-deficient cells exhibit chromosome missegregation, mitotic exit failure, and a compromised mitotic checkpoint. These defects are caused by transcriptional dysregulation of the mitotic checkpoint proteins Mad1 and Mad2 (38
), since TRRAP recruits HAT activities, including TIP60 and PCAF, to the promoters of these genes. Consistent with this is the fact that acetylation of histone H4 and H3 at these promoters is decreased in Trrap
-deficient cells. The phenotypes of Mrg15
, and Pcaf
) are milder than those of Trrap
deficiency. This may be due to the fact that TRRAP is shared by different HAT complexes and loss of Trrap
expression results in various overlapping phenotypes that are the consequence of decreased activity of multiple HATs.
MEFs exhibit impaired proliferation in culture, and the p21 protein is expressed at higher levels in early-passage Mrg15
null MEFs than in the wild type. Early-passage Mrg15
null MEFs also exhibit enlarged and flattened morphology compared with wild-type cells and enter the senescent state more rapidly. The molecular mechanism(s) that results in this growth defect and the increase in p21 expression in Mrg15
null MEFs, with no change in protein levels of p53, requires further investigation. However, it has been reported that the human HAT TIP60 and the budding yeast homologue, Esa1, are involved in DNA damage response (6
). If MRG15 is a canonical subunit in complexes involving TIP60 and essential for their function(s), it is possible that this p21 up-regulation and cell proliferation defect may be triggered by increasing genetic instability in Mrg15−/−
MEFs due to the loss of some TIP60 functions rather than induction by p53. Furthermore, the reduced growth may cause the small-size phenotype and tissue abnormalities observed during development in Mrg15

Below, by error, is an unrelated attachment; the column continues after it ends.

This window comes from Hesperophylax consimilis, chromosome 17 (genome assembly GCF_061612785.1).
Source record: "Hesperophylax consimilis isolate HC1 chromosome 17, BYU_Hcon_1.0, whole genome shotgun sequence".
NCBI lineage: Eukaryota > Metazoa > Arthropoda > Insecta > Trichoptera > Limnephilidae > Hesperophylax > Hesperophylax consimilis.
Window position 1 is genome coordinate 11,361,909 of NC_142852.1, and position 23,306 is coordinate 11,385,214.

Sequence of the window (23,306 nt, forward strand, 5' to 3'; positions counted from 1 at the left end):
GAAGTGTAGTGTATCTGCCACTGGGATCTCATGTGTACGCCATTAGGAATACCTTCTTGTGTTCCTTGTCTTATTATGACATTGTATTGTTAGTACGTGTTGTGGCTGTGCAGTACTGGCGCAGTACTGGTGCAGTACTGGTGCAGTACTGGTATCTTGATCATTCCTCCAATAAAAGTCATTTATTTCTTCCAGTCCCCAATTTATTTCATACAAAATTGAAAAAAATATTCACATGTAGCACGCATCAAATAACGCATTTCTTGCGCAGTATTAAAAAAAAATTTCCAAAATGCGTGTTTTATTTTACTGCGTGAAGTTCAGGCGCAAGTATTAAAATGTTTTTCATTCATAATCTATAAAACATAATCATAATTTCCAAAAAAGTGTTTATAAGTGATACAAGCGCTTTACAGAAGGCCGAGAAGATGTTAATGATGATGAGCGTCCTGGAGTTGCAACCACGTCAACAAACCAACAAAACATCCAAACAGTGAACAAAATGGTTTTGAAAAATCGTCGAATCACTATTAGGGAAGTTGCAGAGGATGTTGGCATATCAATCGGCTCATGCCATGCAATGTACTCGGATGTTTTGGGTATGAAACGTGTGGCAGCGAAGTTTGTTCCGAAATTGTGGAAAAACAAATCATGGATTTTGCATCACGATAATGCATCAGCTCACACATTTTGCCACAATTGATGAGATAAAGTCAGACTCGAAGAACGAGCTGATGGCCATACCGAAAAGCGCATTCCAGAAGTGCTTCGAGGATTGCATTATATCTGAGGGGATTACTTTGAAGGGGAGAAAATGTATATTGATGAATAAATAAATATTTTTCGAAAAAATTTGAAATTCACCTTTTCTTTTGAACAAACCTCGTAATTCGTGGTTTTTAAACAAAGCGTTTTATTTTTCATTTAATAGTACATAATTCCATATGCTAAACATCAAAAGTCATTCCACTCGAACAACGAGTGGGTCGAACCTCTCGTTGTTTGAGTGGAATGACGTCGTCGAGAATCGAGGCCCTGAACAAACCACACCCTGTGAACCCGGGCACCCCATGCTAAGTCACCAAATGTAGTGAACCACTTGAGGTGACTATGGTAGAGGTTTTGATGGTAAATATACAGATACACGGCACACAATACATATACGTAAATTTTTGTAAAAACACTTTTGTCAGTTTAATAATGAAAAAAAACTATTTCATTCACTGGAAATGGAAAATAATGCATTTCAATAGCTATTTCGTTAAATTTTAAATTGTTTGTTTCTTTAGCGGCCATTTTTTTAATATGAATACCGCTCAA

During development, many factors are involved in organogenesis, and their expression is tightly controlled in a spatiotemporal manner. Control of the α- and β-globin gene loci has been under analysis for many years, and intriguing models for the control of gene expression have been proposed (14
). At E11.5 of mouse gestation, the main site of erythropoiesis changes from the embryonic yolk sac (primitive erythropoiesis) to the fetal liver (definitive erythropoiesis) (57
). This change in site is coincident with a change from primitive to definitive gene expression in both the α- and β-globin gene clusters, leading to predominant expression of α1 and α2 and βmaj and βmin. At the α-globin locus, acetylation of histones H3 and H4 in ES and nonerythroid cells is maintained at low levels (4
), and these are dramatically increased during hemopoietic lineage commitment and differentiation. In the MEL cell differentiation model, although some fraction of H3 and H4 is already acetylated at the α-globin locus prior to induction of globin gene expression, possibly reflecting a primed condition, there is an increase just prior to α-globin gene induction (4
) (data not shown). We have found that recruitment of MRG15 protein to the α-globin locus precedes an increase in acetylation. Therefore, one possibility is that MRG15 recruits a HAT(s) to the α-globin locus and thereby controls α-globin expression levels.
We have demonstrated that MRG15 is present in multiple complexes in human cells (13
) and that it can act as an activator of the B-myb
). Both the chromodomain and the leucine zipper region of the protein are required for this activity (47
). Thus, it is possible that MRG15 acts through chromatin remodeling, as well as directly at promoters, to regulate the transcription of target genes. The results with the null mice support the hypothesis that MRG15 affects cell proliferation in many tissues and that it is required as a positive regulator for growth during mouse embryogenesis. Comparative studies using null versus wild-type embryos, MEFs, or other cell types should allow us to identify additional endogenous target genes. This will aid in the identification of other potential functions of MRG15 in the maintenance of genomic integrity, immortalization, and tumor formation.